lastb is the same as last (lastb symlinks to /usr/bin/last), except that by default it shows a log of /var/log/btmp, which contains all the bad login attempts.

On Debian Wheezy, /var/log/btmp does not trace failed SSH login attempts. This is a known Debian bug, and has been fixed with OpenSSH package version 1:6.6p1-1 (source).

Flags :

Flag Usage
-number -n number Show latest number entries
-F Full display : login time + logout time + remote host
-i Display IP addresses rather than hostnames
-x Display the system shutdown entries and runlevel changes

locale

Usage :

Get locale-specific information.

Flags :

Flag Usage
(none) Display a summary of the current locale environment
-a List all available locales

Example :

In case keyboard is f*cked up after playing with locales (and doesn't accept éèà... anymore) (see also : How to reconfigure locales) :

export LANG="fr_FR.UTF-8"

During a PuTTY session, no effect as normal user, worked as root not in the current shell but in a new one.

When the system complains at any time : perl: warning: Setting locale failed." (sources : 1, 2) :

The full error message was :
perl: warning: Setting locale failed.
perl: warning: Please check that your locale settings:
	LANGUAGE = (unset),
	LC_ALL = (unset),
	LANG = "fr_FR.UTF-8"
	are supported and installed on your system.
perl: warning: Falling back to the standard locale ("C").

There may be unnecessary / overkill / wrong(?) steps in the solution below.

  1. Contrary to popular belief, locale-gen takes NO argument (man locale-gen, if you don't believe me). So our first step is to select the locales we want by uncommenting them from /etc/locale.gen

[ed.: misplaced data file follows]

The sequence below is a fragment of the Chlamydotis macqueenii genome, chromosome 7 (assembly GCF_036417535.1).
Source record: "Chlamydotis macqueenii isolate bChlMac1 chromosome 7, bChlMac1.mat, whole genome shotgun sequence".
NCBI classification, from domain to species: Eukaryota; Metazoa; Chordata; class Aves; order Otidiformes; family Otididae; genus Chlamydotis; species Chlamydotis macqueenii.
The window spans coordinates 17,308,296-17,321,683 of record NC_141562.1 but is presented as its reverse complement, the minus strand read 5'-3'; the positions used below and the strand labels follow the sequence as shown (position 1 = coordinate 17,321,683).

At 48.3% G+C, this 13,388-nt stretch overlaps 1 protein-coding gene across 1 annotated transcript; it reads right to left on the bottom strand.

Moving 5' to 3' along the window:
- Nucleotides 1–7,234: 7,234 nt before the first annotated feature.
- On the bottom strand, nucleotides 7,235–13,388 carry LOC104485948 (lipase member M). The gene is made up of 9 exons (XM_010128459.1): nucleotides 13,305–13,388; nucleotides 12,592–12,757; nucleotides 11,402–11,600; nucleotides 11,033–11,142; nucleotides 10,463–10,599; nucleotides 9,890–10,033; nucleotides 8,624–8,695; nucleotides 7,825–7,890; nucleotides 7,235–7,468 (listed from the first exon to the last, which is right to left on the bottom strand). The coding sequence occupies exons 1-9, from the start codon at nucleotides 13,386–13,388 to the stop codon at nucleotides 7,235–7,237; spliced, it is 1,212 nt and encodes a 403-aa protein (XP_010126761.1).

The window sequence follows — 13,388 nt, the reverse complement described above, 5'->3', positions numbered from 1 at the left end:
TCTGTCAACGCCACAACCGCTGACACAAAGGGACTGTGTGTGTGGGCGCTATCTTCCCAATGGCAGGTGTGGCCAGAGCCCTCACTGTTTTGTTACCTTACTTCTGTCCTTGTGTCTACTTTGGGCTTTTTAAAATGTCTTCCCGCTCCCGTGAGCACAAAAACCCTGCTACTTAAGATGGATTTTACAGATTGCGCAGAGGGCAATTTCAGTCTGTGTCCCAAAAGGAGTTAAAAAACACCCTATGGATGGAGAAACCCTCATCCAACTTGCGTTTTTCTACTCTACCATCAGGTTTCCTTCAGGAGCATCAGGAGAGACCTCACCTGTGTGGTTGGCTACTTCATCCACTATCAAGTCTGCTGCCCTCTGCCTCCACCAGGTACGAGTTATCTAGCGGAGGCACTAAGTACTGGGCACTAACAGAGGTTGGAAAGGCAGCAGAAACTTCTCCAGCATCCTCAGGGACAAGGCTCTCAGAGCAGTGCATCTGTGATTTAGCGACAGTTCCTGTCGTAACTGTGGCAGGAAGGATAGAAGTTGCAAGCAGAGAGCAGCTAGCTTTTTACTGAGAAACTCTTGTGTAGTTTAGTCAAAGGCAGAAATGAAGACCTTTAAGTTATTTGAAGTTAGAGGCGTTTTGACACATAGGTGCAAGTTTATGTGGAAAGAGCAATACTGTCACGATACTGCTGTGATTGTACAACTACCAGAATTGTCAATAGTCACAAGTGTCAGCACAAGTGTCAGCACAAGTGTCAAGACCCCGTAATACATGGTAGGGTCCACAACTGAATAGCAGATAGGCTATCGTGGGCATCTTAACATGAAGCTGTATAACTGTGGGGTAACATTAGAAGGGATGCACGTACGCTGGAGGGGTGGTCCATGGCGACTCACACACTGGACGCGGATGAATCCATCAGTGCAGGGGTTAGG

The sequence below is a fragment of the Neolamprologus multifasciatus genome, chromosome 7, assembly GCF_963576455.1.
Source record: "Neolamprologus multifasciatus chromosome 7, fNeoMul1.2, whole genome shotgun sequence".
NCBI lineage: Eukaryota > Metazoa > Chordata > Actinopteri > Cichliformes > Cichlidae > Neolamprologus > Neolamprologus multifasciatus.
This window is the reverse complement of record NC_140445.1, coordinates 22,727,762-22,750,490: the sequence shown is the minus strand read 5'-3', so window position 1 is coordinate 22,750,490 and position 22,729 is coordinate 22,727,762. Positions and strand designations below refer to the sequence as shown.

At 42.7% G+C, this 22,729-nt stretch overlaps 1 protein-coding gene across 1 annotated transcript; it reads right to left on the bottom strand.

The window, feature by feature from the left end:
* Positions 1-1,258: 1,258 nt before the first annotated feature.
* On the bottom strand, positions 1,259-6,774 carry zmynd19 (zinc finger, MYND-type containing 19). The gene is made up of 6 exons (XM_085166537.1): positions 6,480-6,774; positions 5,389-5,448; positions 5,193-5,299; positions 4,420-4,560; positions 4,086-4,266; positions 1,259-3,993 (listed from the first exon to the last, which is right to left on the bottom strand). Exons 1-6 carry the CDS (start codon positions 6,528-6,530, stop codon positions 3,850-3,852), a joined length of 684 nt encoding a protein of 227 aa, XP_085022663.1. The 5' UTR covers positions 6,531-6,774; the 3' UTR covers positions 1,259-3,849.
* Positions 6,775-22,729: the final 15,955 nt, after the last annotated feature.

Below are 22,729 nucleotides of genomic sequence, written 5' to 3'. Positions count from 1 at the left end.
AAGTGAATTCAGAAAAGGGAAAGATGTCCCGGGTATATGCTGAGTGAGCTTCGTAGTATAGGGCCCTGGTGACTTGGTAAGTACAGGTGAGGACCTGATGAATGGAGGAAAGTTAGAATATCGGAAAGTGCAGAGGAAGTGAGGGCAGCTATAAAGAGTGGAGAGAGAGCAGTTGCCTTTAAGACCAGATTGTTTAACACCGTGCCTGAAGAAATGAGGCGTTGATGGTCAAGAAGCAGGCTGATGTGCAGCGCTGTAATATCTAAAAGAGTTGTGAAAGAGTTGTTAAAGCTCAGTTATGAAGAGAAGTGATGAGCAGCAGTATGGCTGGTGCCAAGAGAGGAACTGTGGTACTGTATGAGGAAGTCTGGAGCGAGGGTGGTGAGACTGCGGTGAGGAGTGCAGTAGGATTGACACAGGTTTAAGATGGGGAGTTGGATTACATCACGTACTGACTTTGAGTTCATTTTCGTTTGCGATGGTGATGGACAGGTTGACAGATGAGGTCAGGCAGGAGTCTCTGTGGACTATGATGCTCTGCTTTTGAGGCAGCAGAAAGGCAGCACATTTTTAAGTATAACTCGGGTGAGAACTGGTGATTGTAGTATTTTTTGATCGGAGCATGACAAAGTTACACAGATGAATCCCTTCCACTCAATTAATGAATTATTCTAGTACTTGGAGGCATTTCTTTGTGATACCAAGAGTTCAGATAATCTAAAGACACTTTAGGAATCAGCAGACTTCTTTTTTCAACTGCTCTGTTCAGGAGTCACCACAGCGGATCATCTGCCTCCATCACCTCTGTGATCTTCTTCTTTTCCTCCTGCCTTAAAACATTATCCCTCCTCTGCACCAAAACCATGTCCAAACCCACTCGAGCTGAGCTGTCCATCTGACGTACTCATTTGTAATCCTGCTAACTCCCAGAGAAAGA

2. Then rebuild locales : locale-gen
  3. dpkg-reconfigure locales, leave everything as-is on the first page, then set the system language to en_US.UTF-8
  4. export LANG="en_US.UTF-8"

ls

Usage :

list files (in Unix, everything is a file )

It is considered a BAD practice to parse the output of ls because file names may include special characters (space, newline, ...) that can interfere with detecting where a file name starts and ends (details). Commands such as :

should be banned.

To list a HUGE number of files, consider the -f and -U options below, or this dedicated C program.

There may be situations where ls reports a file being a given size (possibly huge) whereas it's actually way smaller. This can happen with files actually containing file systems and being dynamically provisioned (and, generally speaking, any flavor of sparse files). In such case, to get the _actual_ file size :

A very interesting answer to the "cp file1 file2 vs cat file1 > file2" question

Flags :

Flag Usage
-1 list 1 file per line
-a --all list all files, including hidden files (name starting with a .)
-A --almost-all do not list implied . and ..
-b --escape print octal escapes for nongraphic characters
--block-size=size With -l : scale sizes by size before printing them. size is an integer and optional unit (example: 10K is 10*1024). Units are :